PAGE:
Last year, I was catching up with a friend over dinner and she kept referring to a TED Talk given by Brené Brown about the power of vulnerability. I became lost in the conversation because I was hung up on who the heck TED was and why was he was not giving the talk instead of this woman Brené Brown. I was even more hung up on the fact that this wasn’t a lecture she attended; it was a video on YouTube.
Needless to say, I got it all straightened out after getting a lengthy explanation from my friend. As soon as I got home, I started exploring this TED Talk thing she had told me about. I discovered that it is quite the phenomenon – as it should be. I can’t believe this organization has been around since 1984 and I’ve never heard of it. I have been so blown away by some of these TED Talks, and I thought I might share so you’re not in the dark like I was.
TED (standing for Technology, Entertainment, Design) is a nonprofit organization dedicated to “ideas worth spreading.” TED has two annual conferences that bring smart people together from all over the world to essentially share their thoughts and ideas on these topics in 18 minutes or less. The conference is huge and people pay big bucks – like $10,000 just to attend. The organization has grown exponentially and has become more expansive with events around the world; however, TED Talks started as a way to share the experience of the conference with the world for free online. So, if you can’t afford the hefty price tag to attend, you can see it all online for free.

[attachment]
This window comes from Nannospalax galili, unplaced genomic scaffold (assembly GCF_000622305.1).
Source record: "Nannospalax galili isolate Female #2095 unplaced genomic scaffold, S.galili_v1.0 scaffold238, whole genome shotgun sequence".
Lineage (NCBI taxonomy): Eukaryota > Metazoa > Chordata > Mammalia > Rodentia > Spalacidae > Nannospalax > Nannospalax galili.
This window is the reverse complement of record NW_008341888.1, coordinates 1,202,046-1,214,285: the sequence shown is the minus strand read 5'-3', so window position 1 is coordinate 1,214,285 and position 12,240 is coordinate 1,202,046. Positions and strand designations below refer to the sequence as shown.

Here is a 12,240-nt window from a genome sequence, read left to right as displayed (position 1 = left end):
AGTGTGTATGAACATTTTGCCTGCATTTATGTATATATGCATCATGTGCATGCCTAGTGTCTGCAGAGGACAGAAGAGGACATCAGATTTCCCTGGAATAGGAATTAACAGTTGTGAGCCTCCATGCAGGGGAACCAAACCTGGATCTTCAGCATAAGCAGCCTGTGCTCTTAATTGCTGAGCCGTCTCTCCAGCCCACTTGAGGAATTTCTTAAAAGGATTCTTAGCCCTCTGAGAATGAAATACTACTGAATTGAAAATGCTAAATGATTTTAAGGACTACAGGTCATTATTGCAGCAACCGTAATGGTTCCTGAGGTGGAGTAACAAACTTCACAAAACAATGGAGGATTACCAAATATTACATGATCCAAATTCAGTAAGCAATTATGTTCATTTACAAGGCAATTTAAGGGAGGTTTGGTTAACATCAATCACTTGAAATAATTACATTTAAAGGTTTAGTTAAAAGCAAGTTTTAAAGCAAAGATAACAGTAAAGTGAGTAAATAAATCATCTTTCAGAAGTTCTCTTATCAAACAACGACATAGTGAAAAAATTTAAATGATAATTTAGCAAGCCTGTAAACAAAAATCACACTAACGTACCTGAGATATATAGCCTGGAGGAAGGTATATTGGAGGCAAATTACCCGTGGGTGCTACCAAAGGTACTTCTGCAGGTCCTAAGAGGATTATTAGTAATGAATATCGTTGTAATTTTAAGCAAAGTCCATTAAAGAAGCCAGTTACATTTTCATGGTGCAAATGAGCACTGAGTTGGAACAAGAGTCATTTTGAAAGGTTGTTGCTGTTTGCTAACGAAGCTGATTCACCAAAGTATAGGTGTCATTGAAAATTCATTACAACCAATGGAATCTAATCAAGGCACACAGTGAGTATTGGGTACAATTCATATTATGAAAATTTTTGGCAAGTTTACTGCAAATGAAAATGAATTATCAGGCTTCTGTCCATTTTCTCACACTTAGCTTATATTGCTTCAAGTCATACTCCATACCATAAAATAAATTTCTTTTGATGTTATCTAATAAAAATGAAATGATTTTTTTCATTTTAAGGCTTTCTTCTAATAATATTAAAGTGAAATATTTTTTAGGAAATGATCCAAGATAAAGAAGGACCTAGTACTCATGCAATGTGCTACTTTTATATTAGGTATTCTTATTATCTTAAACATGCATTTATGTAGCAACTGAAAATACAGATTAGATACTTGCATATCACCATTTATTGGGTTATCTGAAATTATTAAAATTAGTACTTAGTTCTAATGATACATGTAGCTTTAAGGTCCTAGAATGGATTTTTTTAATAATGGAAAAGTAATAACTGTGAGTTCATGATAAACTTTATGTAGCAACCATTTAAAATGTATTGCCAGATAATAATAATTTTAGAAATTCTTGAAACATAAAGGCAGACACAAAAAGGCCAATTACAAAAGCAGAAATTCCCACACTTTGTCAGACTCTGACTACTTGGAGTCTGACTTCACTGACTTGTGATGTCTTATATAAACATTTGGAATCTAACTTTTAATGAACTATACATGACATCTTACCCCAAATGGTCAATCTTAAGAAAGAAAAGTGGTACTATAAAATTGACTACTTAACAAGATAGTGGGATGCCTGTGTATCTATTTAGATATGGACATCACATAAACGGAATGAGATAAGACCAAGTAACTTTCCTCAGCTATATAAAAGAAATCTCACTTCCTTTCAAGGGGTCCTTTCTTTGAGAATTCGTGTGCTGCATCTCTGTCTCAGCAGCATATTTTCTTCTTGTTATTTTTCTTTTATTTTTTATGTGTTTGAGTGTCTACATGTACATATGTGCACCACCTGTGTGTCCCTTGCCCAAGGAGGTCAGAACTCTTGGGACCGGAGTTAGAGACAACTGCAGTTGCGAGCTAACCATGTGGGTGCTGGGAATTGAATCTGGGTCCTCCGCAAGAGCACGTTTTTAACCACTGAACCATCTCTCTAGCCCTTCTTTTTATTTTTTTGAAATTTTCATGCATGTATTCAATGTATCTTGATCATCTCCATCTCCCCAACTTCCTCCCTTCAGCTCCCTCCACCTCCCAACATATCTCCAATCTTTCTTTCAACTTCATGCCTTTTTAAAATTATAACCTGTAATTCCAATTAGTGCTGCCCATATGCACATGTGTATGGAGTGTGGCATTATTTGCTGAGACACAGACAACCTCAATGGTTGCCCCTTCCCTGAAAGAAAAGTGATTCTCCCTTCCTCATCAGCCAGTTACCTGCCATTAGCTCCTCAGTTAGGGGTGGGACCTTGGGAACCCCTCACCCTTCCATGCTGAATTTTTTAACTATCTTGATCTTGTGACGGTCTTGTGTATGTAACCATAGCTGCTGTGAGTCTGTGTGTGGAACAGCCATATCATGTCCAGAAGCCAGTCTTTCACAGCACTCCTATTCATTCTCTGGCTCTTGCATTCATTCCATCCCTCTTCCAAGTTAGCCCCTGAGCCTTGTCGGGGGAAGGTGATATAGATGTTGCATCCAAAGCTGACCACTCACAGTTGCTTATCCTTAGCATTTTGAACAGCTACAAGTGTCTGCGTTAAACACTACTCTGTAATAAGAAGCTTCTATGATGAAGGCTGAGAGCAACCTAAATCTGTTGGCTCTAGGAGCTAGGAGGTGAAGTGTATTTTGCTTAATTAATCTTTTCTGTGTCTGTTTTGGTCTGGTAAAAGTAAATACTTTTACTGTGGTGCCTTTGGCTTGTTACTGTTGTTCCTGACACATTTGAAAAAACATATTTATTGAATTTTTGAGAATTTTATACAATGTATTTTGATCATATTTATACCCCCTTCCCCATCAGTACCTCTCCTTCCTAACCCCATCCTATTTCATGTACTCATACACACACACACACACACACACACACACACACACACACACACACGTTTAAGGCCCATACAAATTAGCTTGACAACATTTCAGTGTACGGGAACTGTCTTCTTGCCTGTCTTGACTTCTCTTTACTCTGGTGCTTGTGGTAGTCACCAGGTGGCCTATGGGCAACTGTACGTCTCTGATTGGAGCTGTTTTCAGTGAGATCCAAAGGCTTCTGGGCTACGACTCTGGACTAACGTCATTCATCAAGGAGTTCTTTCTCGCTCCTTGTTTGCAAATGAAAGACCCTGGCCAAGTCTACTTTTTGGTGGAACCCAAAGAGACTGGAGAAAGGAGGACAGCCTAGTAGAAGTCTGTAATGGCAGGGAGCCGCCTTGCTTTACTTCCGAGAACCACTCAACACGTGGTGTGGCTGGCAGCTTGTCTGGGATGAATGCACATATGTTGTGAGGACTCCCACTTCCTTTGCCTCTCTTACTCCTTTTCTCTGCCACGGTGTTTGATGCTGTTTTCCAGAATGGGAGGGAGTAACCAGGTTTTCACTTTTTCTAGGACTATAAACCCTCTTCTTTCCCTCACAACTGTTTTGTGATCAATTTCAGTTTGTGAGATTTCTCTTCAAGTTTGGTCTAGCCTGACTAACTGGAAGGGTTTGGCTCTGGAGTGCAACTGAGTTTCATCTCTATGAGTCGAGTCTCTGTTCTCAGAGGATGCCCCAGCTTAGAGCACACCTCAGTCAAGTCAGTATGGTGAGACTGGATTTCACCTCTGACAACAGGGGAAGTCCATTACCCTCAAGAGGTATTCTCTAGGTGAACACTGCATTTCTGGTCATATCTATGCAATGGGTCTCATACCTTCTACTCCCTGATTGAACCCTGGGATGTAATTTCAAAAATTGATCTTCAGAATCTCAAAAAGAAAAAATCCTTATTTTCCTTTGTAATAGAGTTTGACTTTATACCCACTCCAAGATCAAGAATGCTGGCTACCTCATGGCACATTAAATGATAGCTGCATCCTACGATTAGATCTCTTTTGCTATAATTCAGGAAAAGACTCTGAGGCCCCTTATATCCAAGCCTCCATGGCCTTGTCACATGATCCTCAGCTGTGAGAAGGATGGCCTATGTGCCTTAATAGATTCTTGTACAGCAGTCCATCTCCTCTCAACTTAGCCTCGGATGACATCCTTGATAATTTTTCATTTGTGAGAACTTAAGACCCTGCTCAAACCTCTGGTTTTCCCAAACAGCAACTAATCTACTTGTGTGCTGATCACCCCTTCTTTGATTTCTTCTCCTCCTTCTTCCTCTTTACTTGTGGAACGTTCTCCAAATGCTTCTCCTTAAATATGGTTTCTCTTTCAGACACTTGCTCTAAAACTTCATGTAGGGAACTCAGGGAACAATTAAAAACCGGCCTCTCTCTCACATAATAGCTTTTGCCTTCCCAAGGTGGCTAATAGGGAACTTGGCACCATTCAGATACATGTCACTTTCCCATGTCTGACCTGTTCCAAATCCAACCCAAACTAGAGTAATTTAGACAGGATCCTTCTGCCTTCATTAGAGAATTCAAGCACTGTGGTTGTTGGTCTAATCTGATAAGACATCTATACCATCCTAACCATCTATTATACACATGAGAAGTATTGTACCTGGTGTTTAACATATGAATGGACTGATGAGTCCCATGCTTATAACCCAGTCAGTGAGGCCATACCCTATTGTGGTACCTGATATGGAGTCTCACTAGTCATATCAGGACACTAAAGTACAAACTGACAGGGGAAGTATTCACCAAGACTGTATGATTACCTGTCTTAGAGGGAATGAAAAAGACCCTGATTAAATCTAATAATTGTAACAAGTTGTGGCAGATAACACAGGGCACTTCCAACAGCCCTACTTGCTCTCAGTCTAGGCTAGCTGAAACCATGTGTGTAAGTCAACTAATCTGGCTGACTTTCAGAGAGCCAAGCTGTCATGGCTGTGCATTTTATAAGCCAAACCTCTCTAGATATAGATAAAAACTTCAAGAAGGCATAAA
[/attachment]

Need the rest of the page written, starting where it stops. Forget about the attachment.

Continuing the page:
So, you might still be scratching your head over this concept; I was too. Why do I want to sit and listen to a lecture for 18 minutes? That’s just it though – these are not lectures; they are engaging stories/conversations of insight that offer mind-shifting thoughts and world-changing solutions for issues large and small, global and local, public and personal. Speakers consist of artists, CEOs, forward thinkers, scientists, authors and more. Some are famous, like Bill Gates, Billy Graham, Quincy Jones, Frank Gehry and Al Gore. Others aren’t necessarily famous, but they are experts in their fields. Topics range vastly from interpersonal relationships to preventing Malaria to sea creatures. All are salient topics on how we understand and navigate our world today. It’s like a big, free online college. All you need is a computer and the Internet to get educated and inspired.
Check out these TED Talks with some inspiring ideas, all worth sharing:
- Older people are happier: http://www.ted.com/talks/laura_carstensen_older_people_are_happier.html
- Taking health care off the mainframe: http://www.ted.com/talks/eric_dishman_take_health_care_off_the_mainframe.html
- Alzheimer’s disease: http://www.ted.com/talks/gregory_petsko_on_the_coming_neurological_epidemic.html
- The difficult subject of dying: http://www.ted.com/talks/peter_saul_let_s_talk_about_dying.html
- Preparing for a good end of life: http://www.ted.com/talks/judy_macdonald_johnston_prepare_for_a_good_end_of_life.html
But don’t stop there – visit http://www.ted.com/talks and search for a subject you are interested in to see what new ideas you can learn and spread.
Information taken from: http://www.ted.com/talks